A couple of days left, Wiki Loves Monuments has already harvested many, many good pictures for… Wikipedia? No, for everybody. The mark of 110,000 pictures has been reached, and maybe they will be 150,000 by September 30th. One can expect a last rush at the last day.
We learned that all 111 monuments of Andorra has a picture, that the young daughter of Achim Raschka might be the youngest contributor of all, that the Polish have organized expeditions to the less populated parts of their country. I hope that later we will have a nice handbook with good practices and some anecdotes.
Like those about the German authorities and their incapabilities (at large) to provide good lists of monuments. Many were dated, some even hand written…
September 2011 is the month of Wiki Loves Monuments, the great photo competition. Take pictures of monuments for Wikipedia, and win… they say. But uploading the right way is more work than you might think.
In July, I was on holiday in Friesland (the Dutch province). For example I walked through Franeker, and took photographs of old buildings. Occasionally I took pictures of street signs and house numbers, too. Still, it is not always easy home at the computer to find out which building is exactly which one. I wasn’t as diligent as in a different municipality where I had printed out the monuments list in advance and checked out every building before taking the picture.
But there is a tool that shows me on Google Maps where the monuments in Franeker (or elsewhere) are. I follow on the map the way I went on my holiday, and identified the buildings. Sometimes I saw that a building houses a certain shop, for example a shoe shop, and googling the name of the shoe shop led me to its exact house number. That’s what I need to check whether this is the monument I was looking for.
The Google Maps tool provides me already with the monument’s identifier, a number given by the Dutch Office for Cultural Heritage. I copy it into the file name of the picture. Later, when I upload the picture, I don’t have to look for it again.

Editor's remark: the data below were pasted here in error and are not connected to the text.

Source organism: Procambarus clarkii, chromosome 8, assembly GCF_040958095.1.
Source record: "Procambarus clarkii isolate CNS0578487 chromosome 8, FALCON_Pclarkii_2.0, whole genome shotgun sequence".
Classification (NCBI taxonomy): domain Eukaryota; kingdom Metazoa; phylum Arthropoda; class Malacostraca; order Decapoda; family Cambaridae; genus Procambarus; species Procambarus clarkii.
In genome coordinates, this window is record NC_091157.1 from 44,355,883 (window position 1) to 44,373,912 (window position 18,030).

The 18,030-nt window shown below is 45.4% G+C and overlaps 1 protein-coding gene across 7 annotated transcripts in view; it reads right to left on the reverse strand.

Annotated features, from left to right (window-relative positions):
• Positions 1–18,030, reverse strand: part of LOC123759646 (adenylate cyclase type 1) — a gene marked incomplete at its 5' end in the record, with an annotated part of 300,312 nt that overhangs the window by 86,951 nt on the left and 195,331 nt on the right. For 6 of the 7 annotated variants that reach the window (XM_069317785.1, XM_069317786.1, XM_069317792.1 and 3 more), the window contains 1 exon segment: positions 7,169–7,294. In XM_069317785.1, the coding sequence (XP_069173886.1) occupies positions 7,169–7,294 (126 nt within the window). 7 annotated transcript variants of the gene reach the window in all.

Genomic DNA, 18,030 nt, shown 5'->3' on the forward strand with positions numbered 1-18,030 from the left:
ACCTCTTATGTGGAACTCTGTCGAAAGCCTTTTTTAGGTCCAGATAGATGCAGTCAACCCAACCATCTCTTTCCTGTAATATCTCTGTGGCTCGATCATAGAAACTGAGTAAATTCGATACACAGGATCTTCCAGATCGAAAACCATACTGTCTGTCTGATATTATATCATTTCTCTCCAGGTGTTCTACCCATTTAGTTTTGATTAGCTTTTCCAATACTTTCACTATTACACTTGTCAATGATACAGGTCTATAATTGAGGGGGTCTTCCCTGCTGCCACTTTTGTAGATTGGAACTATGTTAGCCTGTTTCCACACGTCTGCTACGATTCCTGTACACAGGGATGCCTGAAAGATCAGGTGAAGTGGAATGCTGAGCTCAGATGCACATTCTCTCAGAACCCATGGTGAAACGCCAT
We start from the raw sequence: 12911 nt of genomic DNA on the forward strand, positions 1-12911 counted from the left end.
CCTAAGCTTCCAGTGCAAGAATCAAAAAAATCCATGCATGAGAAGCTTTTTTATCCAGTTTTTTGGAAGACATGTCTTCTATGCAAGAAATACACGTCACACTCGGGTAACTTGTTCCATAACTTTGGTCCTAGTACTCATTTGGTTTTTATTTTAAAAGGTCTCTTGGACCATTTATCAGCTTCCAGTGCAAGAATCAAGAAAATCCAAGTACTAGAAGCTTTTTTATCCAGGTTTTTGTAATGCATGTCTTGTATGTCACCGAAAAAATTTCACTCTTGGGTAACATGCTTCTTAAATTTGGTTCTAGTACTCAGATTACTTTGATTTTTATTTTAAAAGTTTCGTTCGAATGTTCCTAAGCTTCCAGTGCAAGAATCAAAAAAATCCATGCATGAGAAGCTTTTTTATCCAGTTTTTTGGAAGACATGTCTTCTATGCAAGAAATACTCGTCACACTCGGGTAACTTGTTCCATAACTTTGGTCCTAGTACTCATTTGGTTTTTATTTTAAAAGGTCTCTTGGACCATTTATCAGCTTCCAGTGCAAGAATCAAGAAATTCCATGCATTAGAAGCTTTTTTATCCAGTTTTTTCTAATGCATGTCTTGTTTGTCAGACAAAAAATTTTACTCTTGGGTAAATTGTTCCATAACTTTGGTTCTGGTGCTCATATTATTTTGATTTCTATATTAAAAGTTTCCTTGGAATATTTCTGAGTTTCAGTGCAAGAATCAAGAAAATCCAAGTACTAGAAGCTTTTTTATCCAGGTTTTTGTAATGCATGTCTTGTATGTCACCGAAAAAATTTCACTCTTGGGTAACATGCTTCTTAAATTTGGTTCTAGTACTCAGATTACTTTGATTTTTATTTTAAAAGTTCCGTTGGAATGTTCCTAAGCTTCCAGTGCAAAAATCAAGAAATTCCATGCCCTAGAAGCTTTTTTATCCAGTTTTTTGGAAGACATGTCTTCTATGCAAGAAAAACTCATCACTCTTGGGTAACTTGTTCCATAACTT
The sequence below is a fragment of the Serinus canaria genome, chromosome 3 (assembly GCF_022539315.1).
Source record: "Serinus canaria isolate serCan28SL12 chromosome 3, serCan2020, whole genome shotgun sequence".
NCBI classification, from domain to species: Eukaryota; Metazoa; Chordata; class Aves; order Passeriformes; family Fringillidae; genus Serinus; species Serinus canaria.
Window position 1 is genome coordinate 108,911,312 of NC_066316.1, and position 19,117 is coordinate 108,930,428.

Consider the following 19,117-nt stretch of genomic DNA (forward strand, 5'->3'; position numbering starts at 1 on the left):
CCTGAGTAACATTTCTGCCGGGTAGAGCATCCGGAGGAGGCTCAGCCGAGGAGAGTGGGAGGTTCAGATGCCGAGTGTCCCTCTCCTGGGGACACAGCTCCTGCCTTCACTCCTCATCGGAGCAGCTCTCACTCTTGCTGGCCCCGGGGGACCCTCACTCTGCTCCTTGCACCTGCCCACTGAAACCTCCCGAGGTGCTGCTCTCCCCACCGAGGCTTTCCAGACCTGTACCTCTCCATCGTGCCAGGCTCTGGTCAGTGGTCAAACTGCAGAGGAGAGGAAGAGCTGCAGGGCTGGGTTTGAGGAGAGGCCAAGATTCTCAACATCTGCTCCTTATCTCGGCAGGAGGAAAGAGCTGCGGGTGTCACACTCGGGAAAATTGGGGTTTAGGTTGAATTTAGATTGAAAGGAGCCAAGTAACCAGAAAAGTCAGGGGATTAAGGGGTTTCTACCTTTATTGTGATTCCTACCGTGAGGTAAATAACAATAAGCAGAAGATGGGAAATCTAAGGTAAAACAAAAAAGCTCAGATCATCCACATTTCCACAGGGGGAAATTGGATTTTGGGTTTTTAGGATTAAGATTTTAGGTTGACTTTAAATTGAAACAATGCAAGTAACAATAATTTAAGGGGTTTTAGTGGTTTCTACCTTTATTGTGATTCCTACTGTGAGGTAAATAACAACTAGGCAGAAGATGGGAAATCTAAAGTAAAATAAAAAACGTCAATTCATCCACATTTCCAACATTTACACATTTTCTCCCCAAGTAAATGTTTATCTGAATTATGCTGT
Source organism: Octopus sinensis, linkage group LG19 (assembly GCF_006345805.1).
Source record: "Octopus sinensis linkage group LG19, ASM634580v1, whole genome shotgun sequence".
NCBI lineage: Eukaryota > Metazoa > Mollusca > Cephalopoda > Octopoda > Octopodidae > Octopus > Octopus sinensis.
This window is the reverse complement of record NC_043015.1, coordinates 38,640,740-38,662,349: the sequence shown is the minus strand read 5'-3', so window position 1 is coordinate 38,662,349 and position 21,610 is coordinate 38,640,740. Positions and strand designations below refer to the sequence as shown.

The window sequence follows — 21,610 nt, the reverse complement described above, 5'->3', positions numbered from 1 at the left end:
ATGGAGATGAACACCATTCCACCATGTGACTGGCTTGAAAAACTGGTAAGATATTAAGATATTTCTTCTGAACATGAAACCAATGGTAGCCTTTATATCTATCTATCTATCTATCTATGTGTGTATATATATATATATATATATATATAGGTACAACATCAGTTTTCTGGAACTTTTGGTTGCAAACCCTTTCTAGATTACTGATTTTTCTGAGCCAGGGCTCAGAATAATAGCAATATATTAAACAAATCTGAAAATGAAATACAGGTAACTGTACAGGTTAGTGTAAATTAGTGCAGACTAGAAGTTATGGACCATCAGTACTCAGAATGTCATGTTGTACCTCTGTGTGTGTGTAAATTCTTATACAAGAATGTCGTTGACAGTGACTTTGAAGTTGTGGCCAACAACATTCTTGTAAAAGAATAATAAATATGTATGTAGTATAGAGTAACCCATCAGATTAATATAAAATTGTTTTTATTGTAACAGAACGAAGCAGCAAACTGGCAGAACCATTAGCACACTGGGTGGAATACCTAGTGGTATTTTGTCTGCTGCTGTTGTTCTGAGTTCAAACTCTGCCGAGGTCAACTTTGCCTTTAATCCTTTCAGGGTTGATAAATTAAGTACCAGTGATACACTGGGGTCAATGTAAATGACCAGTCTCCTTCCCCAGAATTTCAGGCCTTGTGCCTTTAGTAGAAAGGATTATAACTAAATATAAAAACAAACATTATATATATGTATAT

Uploading happens to Wikimedia Commons, the central media archive for Wikipedia. The guys from the Wiki Loves Monuments contest provided a special upload wizard. This tool attaches already some useful data and also has a field for the monument’s identifier. It takes some time to fill in everything, and usually you have to look for this or an other category.
And winning a price? Well, that’s for other’s to decide. I already got one, name I contributed to the largest collection of free media and made some Frisians happy.
‘Wiki loves art’ was a Wikimedia initiative the Dutch took over in 2009: In June that year, people all over the Netherlands took photographs of art objects in museums and uploaded them to Wikimedia Commons, the Wikipedia media archive. In 2010, the hunt continued under the name ‘Wiki loves monuments’. In collaboration with the Dutch service for cultural monuments, Wikimedia Nederland created lists on Wikipedia and asked people to enrich our media archive.
The result of ‘Wiki loves monuments’ 2010 were more than 12,000 photographs of monuments and ten happy winners of our contest, honoured at the Wikiminiconferentie in Utrecht in November. And if it was such a success, why not repeat it on a Europe wide scale?